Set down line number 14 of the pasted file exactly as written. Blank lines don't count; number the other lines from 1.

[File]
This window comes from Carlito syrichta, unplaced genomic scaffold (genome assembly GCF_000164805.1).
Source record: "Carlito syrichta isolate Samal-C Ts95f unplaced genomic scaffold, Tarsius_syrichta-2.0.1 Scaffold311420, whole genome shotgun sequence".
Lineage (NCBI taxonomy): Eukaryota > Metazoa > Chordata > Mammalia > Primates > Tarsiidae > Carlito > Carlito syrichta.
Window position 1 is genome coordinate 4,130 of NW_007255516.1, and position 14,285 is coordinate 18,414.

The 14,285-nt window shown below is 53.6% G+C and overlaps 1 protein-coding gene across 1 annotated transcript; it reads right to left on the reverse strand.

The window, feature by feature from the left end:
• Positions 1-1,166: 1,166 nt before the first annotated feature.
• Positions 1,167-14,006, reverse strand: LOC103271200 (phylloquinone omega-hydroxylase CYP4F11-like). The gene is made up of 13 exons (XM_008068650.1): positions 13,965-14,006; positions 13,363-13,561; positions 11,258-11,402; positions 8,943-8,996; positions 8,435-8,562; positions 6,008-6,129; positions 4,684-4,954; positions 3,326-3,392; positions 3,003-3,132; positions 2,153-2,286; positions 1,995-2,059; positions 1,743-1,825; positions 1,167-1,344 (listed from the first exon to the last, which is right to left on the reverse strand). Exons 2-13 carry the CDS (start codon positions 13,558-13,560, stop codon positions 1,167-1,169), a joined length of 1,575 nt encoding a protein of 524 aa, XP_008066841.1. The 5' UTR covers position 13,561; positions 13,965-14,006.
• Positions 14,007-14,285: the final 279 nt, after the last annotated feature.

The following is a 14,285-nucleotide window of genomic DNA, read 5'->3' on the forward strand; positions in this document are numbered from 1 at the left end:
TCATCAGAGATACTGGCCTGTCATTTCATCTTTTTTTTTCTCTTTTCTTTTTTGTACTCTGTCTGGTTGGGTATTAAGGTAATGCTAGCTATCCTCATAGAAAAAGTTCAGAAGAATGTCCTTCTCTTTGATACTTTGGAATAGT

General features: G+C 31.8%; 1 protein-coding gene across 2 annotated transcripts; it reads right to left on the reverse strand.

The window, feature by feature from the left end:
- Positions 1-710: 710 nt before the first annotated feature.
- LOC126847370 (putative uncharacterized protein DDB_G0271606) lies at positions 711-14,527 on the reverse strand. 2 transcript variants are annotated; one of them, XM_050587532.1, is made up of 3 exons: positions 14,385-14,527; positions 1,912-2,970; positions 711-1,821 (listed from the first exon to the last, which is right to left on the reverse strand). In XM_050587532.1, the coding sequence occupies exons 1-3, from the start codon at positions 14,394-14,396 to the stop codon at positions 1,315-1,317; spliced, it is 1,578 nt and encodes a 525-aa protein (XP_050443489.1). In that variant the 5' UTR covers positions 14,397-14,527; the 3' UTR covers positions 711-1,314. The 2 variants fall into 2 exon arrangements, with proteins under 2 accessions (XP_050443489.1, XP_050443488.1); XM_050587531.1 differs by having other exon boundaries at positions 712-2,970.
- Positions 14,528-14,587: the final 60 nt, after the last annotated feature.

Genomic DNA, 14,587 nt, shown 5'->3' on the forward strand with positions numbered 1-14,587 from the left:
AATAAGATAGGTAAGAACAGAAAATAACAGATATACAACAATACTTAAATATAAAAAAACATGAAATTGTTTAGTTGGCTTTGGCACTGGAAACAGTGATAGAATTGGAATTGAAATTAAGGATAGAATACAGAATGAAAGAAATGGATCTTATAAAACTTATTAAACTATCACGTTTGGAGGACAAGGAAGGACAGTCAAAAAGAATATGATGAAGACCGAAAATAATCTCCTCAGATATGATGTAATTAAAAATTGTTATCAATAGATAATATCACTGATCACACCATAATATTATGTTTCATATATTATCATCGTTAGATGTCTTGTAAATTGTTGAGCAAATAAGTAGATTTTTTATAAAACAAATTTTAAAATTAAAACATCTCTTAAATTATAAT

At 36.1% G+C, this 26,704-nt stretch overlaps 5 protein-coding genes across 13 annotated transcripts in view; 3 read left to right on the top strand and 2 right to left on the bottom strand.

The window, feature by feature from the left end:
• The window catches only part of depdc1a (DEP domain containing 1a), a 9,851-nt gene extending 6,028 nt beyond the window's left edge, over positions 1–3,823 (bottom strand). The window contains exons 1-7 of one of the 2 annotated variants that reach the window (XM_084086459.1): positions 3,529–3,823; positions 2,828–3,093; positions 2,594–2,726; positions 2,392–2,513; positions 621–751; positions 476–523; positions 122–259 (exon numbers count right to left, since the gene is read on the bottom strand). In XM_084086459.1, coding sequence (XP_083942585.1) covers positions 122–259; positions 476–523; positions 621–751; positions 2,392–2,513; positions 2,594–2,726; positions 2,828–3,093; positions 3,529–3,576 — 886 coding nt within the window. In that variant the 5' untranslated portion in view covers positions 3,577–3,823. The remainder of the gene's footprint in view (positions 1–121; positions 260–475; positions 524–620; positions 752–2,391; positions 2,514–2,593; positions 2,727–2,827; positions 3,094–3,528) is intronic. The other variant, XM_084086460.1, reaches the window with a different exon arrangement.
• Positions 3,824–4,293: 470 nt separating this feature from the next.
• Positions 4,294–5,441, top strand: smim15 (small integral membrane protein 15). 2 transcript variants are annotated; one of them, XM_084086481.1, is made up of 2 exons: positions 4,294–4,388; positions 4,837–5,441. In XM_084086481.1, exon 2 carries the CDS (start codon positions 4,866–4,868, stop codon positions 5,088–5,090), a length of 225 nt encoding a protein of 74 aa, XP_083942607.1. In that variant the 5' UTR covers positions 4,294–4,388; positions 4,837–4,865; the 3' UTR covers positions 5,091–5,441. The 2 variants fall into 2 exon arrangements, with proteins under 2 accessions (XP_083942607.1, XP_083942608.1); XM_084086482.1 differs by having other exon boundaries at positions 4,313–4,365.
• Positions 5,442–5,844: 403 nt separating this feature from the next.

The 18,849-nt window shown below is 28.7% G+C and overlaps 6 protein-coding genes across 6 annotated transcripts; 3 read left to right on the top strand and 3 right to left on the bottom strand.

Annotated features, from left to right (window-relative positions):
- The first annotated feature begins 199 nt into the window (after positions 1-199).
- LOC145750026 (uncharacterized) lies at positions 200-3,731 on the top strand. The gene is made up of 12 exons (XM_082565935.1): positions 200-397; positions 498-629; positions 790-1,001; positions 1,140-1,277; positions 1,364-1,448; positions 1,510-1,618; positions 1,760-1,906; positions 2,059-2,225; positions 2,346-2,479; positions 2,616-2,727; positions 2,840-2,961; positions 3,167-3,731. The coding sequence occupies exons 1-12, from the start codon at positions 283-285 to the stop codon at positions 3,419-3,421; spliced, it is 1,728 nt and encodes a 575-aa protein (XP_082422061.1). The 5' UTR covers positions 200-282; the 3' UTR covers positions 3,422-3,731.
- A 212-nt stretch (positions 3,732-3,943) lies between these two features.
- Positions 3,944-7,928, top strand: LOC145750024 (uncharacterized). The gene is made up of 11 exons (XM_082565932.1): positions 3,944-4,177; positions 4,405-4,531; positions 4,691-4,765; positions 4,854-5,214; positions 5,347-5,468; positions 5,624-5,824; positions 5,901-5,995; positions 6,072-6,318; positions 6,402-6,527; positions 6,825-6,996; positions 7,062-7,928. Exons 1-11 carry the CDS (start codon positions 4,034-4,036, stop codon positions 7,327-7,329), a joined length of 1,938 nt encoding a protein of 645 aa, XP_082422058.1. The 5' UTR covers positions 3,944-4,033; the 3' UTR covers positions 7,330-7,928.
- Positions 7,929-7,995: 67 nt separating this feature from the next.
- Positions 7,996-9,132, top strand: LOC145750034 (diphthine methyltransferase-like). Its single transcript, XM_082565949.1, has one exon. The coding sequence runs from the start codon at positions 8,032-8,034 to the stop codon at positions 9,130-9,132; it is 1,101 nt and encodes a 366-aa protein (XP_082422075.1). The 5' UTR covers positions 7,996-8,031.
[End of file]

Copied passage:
- Positions 1-710: 710 nt before the first annotated feature.